Navigation Links
Researchers develop first transgenic monkey model of Huntington's disease
Date:5/18/2008

Scientists have developed the first genetically altered monkey model that replicates some symptoms observed in patients with Huntington's disease, according to a new study funded by the National Institutes of Health. Researchers are now able to better understand this complex, devastating and incurable genetic disorder affecting the brain. This advance, reported in the May 18 advance of online publication edition of Nature, could lead to major breakthroughs in the effort to develop new treatments for a range of neurological diseases.

Huntingtons is an inherited disease caused by a defective gene that triggers certain nerve cells in the brain to die. Symptoms may include uncontrolled movements, mood swings, cognitive decline, balance problems, and eventually losing the ability to walk, talk or swallow. It affects five to 10 people in every 100,000. There is no known treatment to halt progression of the disease, only medications to relieve symptoms. Death typically occurs 15 to 20 years after onset.

This study marks the first time that researchers have developed a rhesus macaque model of a specific human disease using transgenic technologies, a marked improvement over mouse models. Transgenic animals are created using a recombinant DNA method to modify a genome.

This research allows scientists to advance beyond mouse models which do not replicate all of the changes in the brain and behavior that humans with Huntingtons disease experience, said John D. Harding, Ph.D., director of primate resources at the NIHs National Center for Research Resources (NCRR), which funded the study. Primate models better mirror human diseases and are a critical link between research with small laboratory animals and studies involving humans.

To unravel the genetic components of this disease, NIH-supported researchers Anthony W.S. Chan, D.V.M., Ph.D.; Xiao-Jiang Li, M.D., Ph.D.; and Shi-Hua Li, M.D., Ph.D., collaborated with their colleagues at the Yerkes National Primate Research Center and other components of Emory University in Atlanta. The research was supported by the NCRR and the National Institute of Neurological Disorders and Stroke (NINDS) at NIH.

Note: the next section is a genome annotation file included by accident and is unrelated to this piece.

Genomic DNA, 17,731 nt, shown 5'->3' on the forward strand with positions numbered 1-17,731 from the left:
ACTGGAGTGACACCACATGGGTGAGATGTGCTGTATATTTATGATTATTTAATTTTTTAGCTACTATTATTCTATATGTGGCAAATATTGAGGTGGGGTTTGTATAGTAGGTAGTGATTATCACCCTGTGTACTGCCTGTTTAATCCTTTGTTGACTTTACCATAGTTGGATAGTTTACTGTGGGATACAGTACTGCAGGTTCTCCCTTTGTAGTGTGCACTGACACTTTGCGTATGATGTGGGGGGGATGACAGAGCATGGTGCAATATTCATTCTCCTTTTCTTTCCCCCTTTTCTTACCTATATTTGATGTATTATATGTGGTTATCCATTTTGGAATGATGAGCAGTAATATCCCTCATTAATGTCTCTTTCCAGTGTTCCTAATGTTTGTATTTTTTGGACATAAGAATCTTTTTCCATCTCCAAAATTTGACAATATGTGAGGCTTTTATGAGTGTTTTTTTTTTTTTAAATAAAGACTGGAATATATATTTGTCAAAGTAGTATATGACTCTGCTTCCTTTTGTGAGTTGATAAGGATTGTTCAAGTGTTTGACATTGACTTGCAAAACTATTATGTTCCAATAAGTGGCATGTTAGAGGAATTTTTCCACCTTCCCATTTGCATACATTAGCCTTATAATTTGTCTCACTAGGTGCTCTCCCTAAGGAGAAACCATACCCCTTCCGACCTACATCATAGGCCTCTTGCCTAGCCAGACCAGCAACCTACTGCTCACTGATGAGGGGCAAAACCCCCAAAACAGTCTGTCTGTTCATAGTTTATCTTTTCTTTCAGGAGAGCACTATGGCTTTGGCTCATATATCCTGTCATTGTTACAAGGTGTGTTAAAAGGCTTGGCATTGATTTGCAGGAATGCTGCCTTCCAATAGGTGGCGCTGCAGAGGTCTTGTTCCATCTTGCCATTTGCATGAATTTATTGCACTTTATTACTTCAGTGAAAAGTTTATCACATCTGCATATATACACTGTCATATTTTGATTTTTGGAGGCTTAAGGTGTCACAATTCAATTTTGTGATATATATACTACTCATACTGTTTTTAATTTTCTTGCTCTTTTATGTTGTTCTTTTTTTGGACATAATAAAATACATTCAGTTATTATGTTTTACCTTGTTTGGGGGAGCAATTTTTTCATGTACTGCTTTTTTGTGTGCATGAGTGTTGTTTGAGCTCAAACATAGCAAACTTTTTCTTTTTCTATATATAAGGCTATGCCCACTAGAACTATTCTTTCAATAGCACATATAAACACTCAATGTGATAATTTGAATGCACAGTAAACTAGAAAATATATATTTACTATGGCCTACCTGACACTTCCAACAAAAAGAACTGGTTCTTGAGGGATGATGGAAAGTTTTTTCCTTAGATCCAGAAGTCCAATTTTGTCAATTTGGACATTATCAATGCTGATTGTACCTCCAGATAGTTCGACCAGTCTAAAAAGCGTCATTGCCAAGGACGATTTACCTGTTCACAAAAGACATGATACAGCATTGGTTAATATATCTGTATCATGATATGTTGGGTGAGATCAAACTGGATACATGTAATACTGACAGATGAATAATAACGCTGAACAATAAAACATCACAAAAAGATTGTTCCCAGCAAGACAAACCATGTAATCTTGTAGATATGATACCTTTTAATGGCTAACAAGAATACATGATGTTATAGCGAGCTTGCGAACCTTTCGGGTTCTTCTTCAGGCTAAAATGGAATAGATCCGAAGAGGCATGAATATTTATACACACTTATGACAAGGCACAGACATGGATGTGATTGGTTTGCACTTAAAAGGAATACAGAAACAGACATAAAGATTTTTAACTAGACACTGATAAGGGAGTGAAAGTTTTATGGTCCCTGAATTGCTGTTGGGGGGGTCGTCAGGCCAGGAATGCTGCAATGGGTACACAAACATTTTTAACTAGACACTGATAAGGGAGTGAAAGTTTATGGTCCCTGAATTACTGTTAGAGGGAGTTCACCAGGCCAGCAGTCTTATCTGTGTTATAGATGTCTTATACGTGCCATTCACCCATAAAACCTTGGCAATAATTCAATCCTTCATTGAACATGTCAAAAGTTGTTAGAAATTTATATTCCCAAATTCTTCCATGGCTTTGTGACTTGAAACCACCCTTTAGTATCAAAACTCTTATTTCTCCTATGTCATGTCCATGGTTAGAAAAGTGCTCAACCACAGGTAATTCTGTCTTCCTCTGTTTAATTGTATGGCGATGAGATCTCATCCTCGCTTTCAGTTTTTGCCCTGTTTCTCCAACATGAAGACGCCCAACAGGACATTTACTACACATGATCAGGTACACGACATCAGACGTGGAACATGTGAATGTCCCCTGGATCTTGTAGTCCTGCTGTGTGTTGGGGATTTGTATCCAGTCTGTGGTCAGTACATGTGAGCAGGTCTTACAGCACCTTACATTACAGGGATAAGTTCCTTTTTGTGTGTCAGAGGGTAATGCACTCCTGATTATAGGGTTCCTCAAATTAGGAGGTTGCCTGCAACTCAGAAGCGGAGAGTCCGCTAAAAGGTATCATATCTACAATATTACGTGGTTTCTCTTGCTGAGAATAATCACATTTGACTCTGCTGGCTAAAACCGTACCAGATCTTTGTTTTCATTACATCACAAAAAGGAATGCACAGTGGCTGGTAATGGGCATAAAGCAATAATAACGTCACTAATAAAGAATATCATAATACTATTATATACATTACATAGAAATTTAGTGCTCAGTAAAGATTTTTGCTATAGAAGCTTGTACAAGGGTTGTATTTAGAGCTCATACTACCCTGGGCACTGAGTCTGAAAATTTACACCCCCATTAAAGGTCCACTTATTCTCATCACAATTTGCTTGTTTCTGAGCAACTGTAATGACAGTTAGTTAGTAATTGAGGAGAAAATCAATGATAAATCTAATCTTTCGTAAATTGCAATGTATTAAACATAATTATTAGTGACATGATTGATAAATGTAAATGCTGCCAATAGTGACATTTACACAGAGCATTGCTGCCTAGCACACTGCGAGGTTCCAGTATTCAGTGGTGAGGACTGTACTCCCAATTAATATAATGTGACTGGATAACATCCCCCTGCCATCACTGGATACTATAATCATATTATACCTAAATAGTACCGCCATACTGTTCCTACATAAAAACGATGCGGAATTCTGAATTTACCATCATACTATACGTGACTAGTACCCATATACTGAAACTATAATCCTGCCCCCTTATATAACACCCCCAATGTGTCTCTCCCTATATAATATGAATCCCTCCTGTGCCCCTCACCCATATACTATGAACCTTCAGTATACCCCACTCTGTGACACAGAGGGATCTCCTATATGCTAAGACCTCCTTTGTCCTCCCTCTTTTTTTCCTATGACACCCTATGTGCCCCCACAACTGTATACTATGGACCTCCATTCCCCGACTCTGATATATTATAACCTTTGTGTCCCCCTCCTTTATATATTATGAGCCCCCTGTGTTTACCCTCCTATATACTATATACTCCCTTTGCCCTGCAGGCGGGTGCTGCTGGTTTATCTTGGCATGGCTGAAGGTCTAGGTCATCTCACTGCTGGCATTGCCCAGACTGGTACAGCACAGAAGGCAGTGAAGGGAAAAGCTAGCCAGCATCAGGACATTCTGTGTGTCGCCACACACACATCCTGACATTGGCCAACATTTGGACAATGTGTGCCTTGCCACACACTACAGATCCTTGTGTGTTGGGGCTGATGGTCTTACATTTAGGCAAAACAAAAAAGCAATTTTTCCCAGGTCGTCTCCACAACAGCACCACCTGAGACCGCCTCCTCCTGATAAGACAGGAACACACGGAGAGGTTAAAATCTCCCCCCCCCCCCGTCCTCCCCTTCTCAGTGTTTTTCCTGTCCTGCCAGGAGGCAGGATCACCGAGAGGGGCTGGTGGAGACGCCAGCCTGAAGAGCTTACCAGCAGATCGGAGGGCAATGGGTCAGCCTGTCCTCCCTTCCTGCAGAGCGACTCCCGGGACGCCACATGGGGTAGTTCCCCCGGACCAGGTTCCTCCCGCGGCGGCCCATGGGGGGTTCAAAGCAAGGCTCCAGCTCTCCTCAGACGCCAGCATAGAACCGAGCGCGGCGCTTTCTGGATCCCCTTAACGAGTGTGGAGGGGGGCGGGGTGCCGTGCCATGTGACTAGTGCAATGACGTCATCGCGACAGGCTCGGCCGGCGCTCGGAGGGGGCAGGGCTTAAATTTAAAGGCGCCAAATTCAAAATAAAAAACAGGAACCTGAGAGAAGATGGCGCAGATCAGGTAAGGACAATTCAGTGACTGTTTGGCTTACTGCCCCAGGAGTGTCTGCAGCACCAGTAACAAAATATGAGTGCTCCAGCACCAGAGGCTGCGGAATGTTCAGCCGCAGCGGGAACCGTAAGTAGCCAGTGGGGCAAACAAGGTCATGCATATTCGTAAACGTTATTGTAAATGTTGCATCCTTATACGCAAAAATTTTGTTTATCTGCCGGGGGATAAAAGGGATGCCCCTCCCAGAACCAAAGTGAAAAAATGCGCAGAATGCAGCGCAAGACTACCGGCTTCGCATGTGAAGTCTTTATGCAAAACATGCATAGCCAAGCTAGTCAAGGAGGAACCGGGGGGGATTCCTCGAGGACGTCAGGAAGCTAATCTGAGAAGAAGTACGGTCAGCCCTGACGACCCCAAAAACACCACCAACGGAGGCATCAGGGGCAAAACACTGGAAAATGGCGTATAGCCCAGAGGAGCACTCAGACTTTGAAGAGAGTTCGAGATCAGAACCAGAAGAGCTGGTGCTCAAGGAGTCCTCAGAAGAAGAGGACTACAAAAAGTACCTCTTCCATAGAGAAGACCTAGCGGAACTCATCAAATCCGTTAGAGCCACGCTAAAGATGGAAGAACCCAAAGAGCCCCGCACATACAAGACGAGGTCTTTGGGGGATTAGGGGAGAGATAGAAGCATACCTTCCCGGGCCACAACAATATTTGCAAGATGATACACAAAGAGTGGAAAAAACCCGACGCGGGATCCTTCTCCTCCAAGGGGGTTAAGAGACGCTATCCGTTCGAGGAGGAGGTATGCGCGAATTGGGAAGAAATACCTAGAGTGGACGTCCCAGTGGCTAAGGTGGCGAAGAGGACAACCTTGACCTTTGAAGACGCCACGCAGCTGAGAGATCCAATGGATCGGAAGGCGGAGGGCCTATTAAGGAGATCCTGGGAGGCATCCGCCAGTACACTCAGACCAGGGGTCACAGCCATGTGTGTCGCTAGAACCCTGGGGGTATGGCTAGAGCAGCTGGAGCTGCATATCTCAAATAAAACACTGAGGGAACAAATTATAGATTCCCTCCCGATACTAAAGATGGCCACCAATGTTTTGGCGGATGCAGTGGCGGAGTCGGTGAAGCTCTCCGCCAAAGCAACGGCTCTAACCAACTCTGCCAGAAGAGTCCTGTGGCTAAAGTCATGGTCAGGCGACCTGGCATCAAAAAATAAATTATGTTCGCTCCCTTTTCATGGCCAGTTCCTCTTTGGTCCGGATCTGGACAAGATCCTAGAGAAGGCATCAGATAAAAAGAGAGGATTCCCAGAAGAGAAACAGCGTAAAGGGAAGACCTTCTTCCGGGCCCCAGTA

The Emory research team developed this transgenic monkey model by introducing altered forms of the Huntington gene into monkey eggs using a viral vector. The eggs were fertilized and the resulting embryos were introduced into surrogate mothers, resulting in five live births. The investigators are now studying the onset of the disease and its behavioral and cognitive effects, with the goal of using the monkey model to better understand disease mechanisms and to design therapies.

Genetic advances make it easy to identify who has inherited the disease gene, said Walter Koroshetz, M.D., deputy director of the NINDS. Now, with a primate model of Huntingtons disease, we are one large step closer to finding better treatments for people with the disease as well as those destined to develop it.

The Yerkes primate center where this advance was made is one of eight supported by NCRR. The centers provide leadership, training and resources to foster scientific discovery and compassionate, quality animal care. Last year, the eight centers located around the country supported more than 2,000 researchers studying a wide range of diseases using non human primate models.

Yerkes primate center is an ideal place to carry out this work because of its expertise in nonhuman primate transgenesis, non-invasive neural imaging, and experience with behavior assessment, said Dr. Harding.